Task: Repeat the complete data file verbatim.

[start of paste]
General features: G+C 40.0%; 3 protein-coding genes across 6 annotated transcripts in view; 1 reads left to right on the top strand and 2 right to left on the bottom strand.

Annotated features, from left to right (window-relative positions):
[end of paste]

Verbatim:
General features: G+C 40.0%; 3 protein-coding genes across 6 annotated transcripts in view; 1 reads left to right on the top strand and 2 right to left on the bottom strand.

Annotated features, from left to right (window-relative positions):